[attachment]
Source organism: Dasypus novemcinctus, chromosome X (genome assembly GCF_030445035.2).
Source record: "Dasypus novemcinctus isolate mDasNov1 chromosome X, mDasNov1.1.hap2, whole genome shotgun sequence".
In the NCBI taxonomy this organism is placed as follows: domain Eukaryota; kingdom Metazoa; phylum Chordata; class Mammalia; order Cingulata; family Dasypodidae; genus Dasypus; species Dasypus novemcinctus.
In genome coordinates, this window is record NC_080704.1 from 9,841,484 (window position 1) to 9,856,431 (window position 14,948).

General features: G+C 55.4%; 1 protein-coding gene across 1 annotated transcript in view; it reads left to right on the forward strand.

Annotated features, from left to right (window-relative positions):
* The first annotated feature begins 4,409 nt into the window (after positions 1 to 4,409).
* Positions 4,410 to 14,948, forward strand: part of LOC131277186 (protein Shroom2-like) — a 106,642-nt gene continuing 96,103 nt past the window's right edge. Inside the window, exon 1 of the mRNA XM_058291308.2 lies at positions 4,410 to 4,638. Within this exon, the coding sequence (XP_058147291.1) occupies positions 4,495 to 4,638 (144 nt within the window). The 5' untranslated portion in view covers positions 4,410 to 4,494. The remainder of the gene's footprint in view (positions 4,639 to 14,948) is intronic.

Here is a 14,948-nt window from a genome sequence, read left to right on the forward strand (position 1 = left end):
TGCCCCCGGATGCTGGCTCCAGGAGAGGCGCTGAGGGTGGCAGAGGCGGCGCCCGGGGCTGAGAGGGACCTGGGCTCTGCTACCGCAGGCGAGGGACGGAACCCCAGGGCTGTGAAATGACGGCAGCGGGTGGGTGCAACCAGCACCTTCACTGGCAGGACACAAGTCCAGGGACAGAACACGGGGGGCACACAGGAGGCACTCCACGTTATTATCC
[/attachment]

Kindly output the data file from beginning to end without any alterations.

Source organism: Dasypus novemcinctus, chromosome X (genome assembly GCF_030445035.2).
Source record: "Dasypus novemcinctus isolate mDasNov1 chromosome X, mDasNov1.1.hap2, whole genome shotgun sequence".
In the NCBI taxonomy this organism is placed as follows: domain Eukaryota; kingdom Metazoa; phylum Chordata; class Mammalia; order Cingulata; family Dasypodidae; genus Dasypus; species Dasypus novemcinctus.
In genome coordinates, this window is record NC_080704.1 from 9,841,484 (window position 1) to 9,856,431 (window position 14,948).

General features: G+C 55.4%; 1 protein-coding gene across 1 annotated transcript in view; it reads left to right on the forward strand.

Annotated features, from left to right (window-relative positions):
* The first annotated feature begins 4,409 nt into the window (after positions 1 to 4,409).
* Positions 4,410 to 14,948, forward strand: part of LOC131277186 (protein Shroom2-like) — a 106,642-nt gene continuing 96,103 nt past the window's right edge. Inside the window, exon 1 of the mRNA XM_058291308.2 lies at positions 4,410 to 4,638. Within this exon, the coding sequence (XP_058147291.1) occupies positions 4,495 to 4,638 (144 nt within the window). The 5' untranslated portion in view covers positions 4,410 to 4,494. The remainder of the gene's footprint in view (positions 4,639 to 14,948) is intronic.

Here is a 14,948-nt window from a genome sequence, read left to right on the forward strand (position 1 = left end):
TGCCCCCGGATGCTGGCTCCAGGAGAGGCGCTGAGGGTGGCAGAGGCGGCGCCCGGGGCTGAGAGGGACCTGGGCTCTGCTACCGCAGGCGAGGGACGGAACCCCAGGGCTGTGAAATGACGGCAGCGGGTGGGTGCAACCAGCACCTTCACTGGCAGGACACAAGTCCAGGGACAGAACACGGGGGGCACACAGGAGGCACTCCACGTTATTATCC